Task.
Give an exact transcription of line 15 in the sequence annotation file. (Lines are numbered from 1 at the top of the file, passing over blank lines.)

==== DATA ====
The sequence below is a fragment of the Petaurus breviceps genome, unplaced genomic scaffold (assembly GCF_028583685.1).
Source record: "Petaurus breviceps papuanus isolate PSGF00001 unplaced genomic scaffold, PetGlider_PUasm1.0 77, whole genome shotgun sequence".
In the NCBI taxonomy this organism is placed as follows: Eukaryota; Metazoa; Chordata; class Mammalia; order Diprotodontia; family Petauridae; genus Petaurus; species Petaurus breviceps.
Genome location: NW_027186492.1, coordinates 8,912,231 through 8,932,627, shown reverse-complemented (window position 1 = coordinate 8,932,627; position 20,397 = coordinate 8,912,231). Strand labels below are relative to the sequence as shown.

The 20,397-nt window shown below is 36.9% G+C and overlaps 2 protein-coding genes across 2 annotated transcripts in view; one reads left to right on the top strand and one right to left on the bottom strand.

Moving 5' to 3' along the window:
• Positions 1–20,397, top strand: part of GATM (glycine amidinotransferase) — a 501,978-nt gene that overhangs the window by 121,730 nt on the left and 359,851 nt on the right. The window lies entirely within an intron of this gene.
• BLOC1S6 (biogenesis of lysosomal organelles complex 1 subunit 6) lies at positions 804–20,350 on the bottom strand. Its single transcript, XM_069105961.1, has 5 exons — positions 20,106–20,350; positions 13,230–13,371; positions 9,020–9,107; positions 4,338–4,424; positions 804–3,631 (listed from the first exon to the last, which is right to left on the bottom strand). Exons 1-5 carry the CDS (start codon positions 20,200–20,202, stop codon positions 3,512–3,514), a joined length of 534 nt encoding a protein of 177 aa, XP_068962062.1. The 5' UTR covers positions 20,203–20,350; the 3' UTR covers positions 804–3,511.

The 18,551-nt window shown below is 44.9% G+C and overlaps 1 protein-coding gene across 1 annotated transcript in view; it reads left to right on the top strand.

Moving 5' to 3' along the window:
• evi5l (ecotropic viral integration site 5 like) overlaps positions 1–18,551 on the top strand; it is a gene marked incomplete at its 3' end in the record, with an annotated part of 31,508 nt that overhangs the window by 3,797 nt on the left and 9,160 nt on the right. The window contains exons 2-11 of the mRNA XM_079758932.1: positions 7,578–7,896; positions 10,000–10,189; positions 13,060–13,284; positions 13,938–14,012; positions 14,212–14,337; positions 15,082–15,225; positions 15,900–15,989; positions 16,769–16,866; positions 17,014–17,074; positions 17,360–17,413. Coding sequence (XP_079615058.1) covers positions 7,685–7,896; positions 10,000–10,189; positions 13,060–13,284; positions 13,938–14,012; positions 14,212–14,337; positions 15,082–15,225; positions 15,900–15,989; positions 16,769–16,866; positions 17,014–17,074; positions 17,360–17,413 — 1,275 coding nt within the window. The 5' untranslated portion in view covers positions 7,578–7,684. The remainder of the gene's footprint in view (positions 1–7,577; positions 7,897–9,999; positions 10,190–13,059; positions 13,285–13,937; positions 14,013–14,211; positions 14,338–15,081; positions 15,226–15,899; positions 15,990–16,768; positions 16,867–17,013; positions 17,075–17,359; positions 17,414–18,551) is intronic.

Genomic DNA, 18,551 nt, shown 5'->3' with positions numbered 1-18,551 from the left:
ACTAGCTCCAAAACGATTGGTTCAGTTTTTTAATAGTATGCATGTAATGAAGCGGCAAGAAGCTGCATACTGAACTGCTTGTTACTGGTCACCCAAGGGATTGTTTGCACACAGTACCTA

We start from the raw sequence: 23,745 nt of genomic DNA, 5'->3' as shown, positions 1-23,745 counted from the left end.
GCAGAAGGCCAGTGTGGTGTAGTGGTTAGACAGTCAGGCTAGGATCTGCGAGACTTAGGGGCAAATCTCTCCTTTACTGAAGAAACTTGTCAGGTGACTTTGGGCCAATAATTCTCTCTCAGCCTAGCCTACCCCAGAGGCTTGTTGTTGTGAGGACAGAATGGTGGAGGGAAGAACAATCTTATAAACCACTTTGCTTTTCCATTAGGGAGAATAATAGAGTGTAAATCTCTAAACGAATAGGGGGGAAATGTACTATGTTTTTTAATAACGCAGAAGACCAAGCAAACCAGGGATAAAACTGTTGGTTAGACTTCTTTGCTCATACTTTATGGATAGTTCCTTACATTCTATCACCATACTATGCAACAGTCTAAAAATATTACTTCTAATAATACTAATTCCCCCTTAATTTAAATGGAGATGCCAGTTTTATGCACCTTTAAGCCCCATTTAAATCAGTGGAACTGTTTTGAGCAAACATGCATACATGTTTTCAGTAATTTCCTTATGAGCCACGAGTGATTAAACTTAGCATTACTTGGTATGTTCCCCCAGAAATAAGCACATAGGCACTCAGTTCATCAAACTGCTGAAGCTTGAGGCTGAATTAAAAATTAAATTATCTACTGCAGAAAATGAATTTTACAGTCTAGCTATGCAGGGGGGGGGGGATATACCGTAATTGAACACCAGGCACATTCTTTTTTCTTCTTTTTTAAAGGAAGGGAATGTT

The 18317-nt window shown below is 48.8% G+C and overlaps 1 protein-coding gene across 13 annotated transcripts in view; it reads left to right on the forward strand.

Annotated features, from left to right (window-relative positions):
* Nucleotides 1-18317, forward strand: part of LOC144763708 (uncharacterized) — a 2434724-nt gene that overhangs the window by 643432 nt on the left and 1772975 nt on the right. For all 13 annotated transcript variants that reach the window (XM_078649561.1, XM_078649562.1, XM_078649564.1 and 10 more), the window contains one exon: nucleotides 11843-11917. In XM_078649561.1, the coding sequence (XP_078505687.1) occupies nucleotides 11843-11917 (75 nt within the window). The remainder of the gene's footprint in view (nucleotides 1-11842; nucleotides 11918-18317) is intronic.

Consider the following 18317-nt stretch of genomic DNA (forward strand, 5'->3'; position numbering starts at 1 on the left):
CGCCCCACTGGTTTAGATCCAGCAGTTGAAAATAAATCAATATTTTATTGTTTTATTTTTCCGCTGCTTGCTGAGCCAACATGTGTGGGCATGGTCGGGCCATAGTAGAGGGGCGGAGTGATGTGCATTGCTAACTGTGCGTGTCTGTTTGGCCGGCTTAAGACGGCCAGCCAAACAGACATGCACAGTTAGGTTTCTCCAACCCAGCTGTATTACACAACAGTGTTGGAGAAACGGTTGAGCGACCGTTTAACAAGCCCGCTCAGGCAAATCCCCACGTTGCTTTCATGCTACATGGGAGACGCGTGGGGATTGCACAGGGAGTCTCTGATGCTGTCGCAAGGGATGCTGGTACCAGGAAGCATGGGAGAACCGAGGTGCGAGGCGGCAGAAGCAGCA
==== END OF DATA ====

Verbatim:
GCAGAAGGCCAGTGTGGTGTAGTGGTTAGACAGTCAGGCTAGGATCTGCGAGACTTAGGGGCAAATCTCTCCTTTACTGAAGAAACTTGTCAGGTGACTTTGGGCCAATAATTCTCTCTCAGCCTAGCCTACCCCAGAGGCTTGTTGTTGTGAGGACAGAATGGTGGAGGGAAGAACAATCTTATAAACCACTTTGCTTTTCCATTAGGGAGAATAATAGAGTGTAAATCTCTAAACGAATAGGGGGGAAATGTACTATGTTTTTTAATAACGCAGAAGACCAAGCAAACCAGGGATAAAACTGTTGGTTAGACTTCTTTGCTCATACTTTATGGATAGTTCCTTACATTCTATCACCATACTATGCAACAGTCTAAAAATATTACTTCTAATAATACTAATTCCCCCTTAATTTAAATGGAGATGCCAGTTTTATGCACCTTTAAGCCCCATTTAAATCAGTGGAACTGTTTTGAGCAAACATGCATACATGTTTTCAGTAATTTCCTTATGAGCCACGAGTGATTAAACTTAGCATTACTTGGTATGTTCCCCCAGAAATAAGCACATAGGCACTCAGTTCATCAAACTGCTGAAGCTTGAGGCTGAATTAAAAATTAAATTATCTACTGCAGAAAATGAATTTTACAGTCTAGCTATGCAGGGGGGGGGGGATATACCGTAATTGAACACCAGGCACATTCTTTTTTCTTCTTTTTTAAAGGAAGGGAATGTT